Per National Oceanic and Atmospheric Administration radar, during the 24-hour period ending at noon on April 13, Haywood County east of Interstate 40 picked up between 1 and 2 inches of rain, but the western half of the county reported between 2 and 4 inches. Areas south of Canton, including Cruso, reported more than 5 inches.
“Officially 8.31 inches fell [in Cruso] in a very short amount of time, maybe 6 or 7 hours,” said Greg Shuping, Haywood County’s director of emergency services. “That community took the brunt of it, and then of course the chain reaction began with Bethel, Canton and Clyde, all the way down.”
Those are the communities through which the Pigeon River and its tributaries flow; when they join together, they can produce quick and dangerous floods.
Shuping said he was aware of four specific water rescues carried out by first responders in Cruso and Clyde, although he couldn’t say how many people were extracted during each rescue. Shuping also commended members of the Cruso and Clyde fire departments, who he said had been up all night.
“Got a call at 6 a.m. from Canton FD. River is out of banks and brewery is flooding. On my way to assess damage,” said Kevin Sandefur, owner of BearWaters Brewing in Canton, in a Facebook post around 10 a.m. on the morning of April 13.
Photos posted by Sandefur show the Pigeon River nearly coming up to the bottom of the brewery’s outdoor deck. By mid-day on April 13, floodwaters appeared to be receding in some places, but it was clear the damage had already been done; other photos posted by Sandefur show water being pumped out of the brewery’s basement.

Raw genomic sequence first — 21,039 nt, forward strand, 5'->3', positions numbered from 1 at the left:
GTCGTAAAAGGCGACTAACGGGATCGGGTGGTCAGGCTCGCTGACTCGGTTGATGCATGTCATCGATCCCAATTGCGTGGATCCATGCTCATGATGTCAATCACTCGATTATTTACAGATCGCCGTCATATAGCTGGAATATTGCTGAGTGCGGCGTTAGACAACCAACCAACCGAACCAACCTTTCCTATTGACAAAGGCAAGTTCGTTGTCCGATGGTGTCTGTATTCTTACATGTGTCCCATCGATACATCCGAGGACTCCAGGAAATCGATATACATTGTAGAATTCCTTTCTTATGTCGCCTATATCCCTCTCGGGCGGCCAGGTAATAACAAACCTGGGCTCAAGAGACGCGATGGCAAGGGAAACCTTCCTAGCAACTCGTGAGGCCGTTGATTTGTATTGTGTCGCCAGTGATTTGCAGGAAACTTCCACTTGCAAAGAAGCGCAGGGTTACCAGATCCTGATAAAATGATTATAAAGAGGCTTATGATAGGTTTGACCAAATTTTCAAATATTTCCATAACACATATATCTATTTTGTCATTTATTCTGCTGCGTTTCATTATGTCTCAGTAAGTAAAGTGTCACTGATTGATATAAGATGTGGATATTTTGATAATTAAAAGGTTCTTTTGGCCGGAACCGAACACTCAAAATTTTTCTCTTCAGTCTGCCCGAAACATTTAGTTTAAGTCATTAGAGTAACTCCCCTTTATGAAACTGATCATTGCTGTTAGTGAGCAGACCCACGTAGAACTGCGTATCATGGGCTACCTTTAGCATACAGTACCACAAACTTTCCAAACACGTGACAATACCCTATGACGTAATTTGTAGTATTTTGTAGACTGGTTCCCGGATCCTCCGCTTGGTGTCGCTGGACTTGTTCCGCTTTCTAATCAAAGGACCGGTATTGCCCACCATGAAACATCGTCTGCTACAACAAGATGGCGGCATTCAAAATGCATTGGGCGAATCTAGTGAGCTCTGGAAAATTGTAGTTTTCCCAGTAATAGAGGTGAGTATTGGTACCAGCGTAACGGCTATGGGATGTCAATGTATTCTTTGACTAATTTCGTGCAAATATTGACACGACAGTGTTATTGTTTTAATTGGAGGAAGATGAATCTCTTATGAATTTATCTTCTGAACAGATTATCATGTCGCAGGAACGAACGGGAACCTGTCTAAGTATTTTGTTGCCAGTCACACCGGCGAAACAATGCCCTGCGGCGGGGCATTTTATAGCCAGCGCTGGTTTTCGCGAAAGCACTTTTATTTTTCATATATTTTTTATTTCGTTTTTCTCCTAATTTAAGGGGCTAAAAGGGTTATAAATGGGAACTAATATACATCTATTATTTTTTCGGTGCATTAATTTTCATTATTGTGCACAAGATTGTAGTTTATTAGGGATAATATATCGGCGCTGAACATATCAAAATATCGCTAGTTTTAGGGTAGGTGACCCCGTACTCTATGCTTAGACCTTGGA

River’s Edge Park in Clyde — designed specifically to withstand periodic flooding of the Pigeon River — was still partially submerged around 11:30 a.m.
The northern sections of Jackson and Macon counties saw between 2 and 4 inches of rain, but almost the entirety of Cherokee, Clay, Graham and Swain counties logged between 3 and 4 inches. Much of eastern Tennessee saw similar totals, with some spots also recording in excess of 5 inches.
An April 13 press release issued by Macon County Emergency Services Director Warren Cabe said the storms resulted in high water, debris and at least eight slope failures, with severe impacts seen in the vicinity of Dairy Barn Loop Road and Old Murphy Road.
Because of one debris flow near Pressley Road, 16 people were evacuated; another three people in Macon County were also rescued from high-water areas. As of 1 p.m. April 13, Duke Energy was reporting just 83 Haywood County customers without power, but neighboring counties didn’t fare so well — Transylvania County still had more than 6,800 customers without power, Jackson County reported more than 5,000, Macon County had more than 2,400 and Swain County had about 700.
By the next day, all Haywood customers had power restored but about 600 in Jackson, 400 in Macon and six in Swain were still awaiting service restoration.